Author: Devis Ailoae
The Lisbon Treaty which came into force in December 2009 offered juridical personality to the European Union. An equally important thing brought by the new Treaty is the position of President of the European Council. He chairs the meetings of the chiefs of state or government of the member states. The institution has the role of creating the necessary impulses for the development of the European construction. The present approach has as goal the analysis of Herman van Rompuy’s first mandate at the Presidency of the European Council.
The main theme we will focus on is the stability of the euro area, implicitly the economic recovery of the European Union. From this point of view, we are interested in the actions of the European Council’s President for the harmonization of the member states’ opinions and the way in which he managed or failed to be a voice heard by the leaders of the member states.
Author: Andreea Crina Horea
The article proposes an analysis of the ENP, of its goals and commitments, of its instruments and effects through the “eyes” of one of the EU’ s main founder states:Germany, rising the one important question: What is and what shall Germany’s part in the ENP be? My answer will be a summary of the analysis of four aspects of the German implication in the ENP: what are its interests in the ENP, considering the political change from Schroeder and his commitment to Russia (“Petersburg Dialogue), restraining Germany’s interests towards the East to Angela Merkel and the New Ostpolitik, promoting a new German view, independent of Russia’s will; furthermore, how does Germany see the ENP, proposing a comparison of the different approaches of the problem: the Christian-democratic one (Merkel) or the social-democratic one (Steinmeier).
Experimentalist Governance in the European Union: Towards a New Architecture. By Charles F. Sabel and Jonathan Zeitlin. Oxford: Oxford University Press, 2010
Author: Alexander A. Caviedes
Experimentalist governance in the European Union has occupied
academics for over 15 years, yet the subject still suffers from the twin perceptions
that it is infrequently utilised and that unenforceable ‘soft law’ measures have
limited efficacy. The co-editors of this volume have been at the centre of efforts
to document and understand this development for nearly this entire period,
and therefore are well poised to assess the state of experimentalist governance
in the EU. Sabel has focused on experimental regionalism and democratic
deliberation measures, while Zeitlin established a forum for research on the
open method of coordination during his time at the University of Wisconsin.
Author: Robert D. Marin
In a time of difficult economic and financial conditions, the sophistication and globalisation of the organised crime, equally affecting the communities in the Member States and throughout the European Union, require, more than ever, the creation of a European space of security and justice. This is to be achieved through the consolidation of the cross-border police cooperation based on the development of proven models of national policing and the integration of already established EU framework and instruments within the area of justice and home affairs. All this have been reinforced, over the last decade, by a “golden thread” represented by a strengthened exchange of police information in the EU. This paper seeks to analyse the current state of play at the EU level in terms of adopting, developing and implementing a European Police Intelligence Model as a part of Internal Security Strategy of the European Union.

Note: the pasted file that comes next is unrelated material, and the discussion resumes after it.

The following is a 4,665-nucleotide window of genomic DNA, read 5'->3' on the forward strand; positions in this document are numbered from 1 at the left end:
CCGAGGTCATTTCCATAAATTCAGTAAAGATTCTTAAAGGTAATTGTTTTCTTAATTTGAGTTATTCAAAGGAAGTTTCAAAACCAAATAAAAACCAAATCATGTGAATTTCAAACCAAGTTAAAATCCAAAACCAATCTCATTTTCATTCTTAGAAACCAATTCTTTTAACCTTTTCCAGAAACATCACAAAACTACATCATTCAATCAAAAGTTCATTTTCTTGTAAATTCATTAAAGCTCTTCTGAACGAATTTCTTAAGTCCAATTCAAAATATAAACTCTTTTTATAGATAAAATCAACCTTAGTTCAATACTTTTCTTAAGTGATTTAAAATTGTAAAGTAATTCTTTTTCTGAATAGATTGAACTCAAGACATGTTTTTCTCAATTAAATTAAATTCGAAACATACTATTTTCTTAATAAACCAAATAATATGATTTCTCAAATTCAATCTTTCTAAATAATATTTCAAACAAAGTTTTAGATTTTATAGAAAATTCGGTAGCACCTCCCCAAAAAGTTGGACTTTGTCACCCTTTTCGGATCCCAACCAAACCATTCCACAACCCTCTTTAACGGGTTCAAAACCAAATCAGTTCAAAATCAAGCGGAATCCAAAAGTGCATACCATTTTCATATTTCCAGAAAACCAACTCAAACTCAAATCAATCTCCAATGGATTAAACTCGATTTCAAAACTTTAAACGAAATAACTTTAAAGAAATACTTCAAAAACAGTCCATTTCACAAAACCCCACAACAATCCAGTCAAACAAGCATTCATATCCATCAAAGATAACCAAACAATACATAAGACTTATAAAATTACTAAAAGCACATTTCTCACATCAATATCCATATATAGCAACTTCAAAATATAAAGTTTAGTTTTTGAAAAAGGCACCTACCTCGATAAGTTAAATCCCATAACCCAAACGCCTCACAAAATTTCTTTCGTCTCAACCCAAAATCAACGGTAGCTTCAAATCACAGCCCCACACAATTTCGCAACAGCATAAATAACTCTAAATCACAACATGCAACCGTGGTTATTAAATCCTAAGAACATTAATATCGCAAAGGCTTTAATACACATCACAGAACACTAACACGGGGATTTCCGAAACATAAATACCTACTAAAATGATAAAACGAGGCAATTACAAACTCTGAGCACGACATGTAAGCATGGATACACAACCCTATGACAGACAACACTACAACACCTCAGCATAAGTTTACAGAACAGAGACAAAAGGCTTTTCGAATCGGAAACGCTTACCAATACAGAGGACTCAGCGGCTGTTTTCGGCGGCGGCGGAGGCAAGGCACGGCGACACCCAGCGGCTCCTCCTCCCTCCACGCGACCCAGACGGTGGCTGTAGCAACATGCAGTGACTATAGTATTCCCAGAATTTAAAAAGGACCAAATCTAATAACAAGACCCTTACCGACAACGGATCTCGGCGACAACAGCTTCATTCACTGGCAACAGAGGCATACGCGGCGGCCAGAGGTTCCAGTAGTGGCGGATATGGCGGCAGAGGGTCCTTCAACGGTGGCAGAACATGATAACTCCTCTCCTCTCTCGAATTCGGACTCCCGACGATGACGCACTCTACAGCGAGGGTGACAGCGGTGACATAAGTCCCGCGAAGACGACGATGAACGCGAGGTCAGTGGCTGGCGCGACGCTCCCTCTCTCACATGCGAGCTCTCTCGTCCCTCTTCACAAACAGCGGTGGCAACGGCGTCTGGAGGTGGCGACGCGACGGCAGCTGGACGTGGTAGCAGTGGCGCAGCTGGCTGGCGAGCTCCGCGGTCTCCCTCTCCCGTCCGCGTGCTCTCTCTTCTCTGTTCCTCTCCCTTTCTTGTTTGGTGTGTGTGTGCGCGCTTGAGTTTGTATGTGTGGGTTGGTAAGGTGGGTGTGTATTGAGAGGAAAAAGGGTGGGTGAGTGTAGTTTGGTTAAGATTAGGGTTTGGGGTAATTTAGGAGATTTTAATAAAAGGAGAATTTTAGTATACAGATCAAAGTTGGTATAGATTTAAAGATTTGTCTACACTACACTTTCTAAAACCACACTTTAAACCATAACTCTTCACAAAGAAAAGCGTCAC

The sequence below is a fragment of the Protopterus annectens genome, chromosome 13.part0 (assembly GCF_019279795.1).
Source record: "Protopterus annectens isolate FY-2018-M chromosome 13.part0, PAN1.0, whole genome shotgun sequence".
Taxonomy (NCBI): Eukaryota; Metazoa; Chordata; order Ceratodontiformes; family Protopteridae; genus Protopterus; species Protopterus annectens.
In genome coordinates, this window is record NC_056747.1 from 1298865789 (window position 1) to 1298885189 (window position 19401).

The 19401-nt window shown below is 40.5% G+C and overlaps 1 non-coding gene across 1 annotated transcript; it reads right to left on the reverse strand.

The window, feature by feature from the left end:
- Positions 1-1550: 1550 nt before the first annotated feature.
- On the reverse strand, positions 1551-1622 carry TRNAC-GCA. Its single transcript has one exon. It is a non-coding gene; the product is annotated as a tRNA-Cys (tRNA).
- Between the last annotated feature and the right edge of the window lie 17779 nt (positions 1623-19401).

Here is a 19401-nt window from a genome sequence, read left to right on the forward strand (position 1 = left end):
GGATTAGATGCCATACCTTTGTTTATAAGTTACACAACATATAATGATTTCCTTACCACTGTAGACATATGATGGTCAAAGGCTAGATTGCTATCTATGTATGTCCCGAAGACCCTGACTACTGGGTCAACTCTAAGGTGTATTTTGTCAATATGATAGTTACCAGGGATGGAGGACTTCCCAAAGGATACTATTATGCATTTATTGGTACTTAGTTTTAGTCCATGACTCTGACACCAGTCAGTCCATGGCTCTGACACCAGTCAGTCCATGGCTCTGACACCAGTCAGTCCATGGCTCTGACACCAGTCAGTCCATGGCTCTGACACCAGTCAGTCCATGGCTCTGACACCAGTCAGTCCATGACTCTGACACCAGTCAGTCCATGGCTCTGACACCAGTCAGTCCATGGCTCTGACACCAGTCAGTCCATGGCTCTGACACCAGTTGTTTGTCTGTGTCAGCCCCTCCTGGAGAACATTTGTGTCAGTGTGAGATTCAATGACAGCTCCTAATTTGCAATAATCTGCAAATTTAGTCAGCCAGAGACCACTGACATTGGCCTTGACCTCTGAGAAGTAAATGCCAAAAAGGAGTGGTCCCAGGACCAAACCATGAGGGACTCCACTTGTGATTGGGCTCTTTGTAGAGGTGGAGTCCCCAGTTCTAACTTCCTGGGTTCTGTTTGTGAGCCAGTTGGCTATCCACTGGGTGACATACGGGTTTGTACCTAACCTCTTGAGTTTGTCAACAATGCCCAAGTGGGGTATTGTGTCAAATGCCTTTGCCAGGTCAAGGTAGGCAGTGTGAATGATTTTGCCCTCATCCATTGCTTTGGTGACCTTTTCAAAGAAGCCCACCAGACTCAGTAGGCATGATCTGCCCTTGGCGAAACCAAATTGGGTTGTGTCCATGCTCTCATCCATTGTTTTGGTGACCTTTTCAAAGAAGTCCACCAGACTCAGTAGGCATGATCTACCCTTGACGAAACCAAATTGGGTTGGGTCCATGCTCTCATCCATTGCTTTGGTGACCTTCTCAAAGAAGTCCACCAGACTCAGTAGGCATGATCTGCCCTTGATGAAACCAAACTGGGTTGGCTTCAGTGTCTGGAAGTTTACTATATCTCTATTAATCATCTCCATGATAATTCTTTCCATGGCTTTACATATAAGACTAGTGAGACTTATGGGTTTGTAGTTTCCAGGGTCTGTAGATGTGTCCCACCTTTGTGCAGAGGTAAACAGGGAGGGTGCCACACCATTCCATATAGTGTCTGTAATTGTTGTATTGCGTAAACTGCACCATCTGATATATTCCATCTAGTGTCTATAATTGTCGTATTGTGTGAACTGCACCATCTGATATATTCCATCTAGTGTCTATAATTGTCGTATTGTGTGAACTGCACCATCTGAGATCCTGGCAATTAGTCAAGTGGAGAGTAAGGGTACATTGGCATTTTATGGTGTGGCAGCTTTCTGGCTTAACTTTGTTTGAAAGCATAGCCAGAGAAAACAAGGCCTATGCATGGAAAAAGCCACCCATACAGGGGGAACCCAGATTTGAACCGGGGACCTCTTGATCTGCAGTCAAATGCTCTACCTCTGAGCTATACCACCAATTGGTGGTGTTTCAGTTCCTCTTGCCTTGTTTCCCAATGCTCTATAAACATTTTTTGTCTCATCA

Regional cooperation and ‘frozen conflicts’ in the EU’s Eastern Neighborhood and the Black Sea Region
The aim of this paper is to establish a causal relationship between the threat of ‘frozen conflicts’ in the former Soviet space and the evolution of regional cooperation by analyzing the bilateral and multilateral policies designed by the European Union in order to address security and democratic governance in the Eastern neighborhood. At first, we discuss the prospects for the development of multilateral cooperation between the EU and six Eastern countries by means of the Eastern Partnership policy. Then, we analyze how regional cooperation in the Black Sea Region has evolved under different cooperation frameworks, focusing on the Black Sea Economic Cooperation Organization, the GUAM Organisation and the Black Sea Synergy. This section aims at establishing the main factors which advance or impede the progress of regional cooperation in the Black Sea Region. In the end, we discuss the proposal regarding a potential ‘EU Black Sea Strategy’ as a more coherent and more effective contribution by the EU to the build-up of regional integration and enhanced security in the post-Soviet space and the extended Black Sea Region.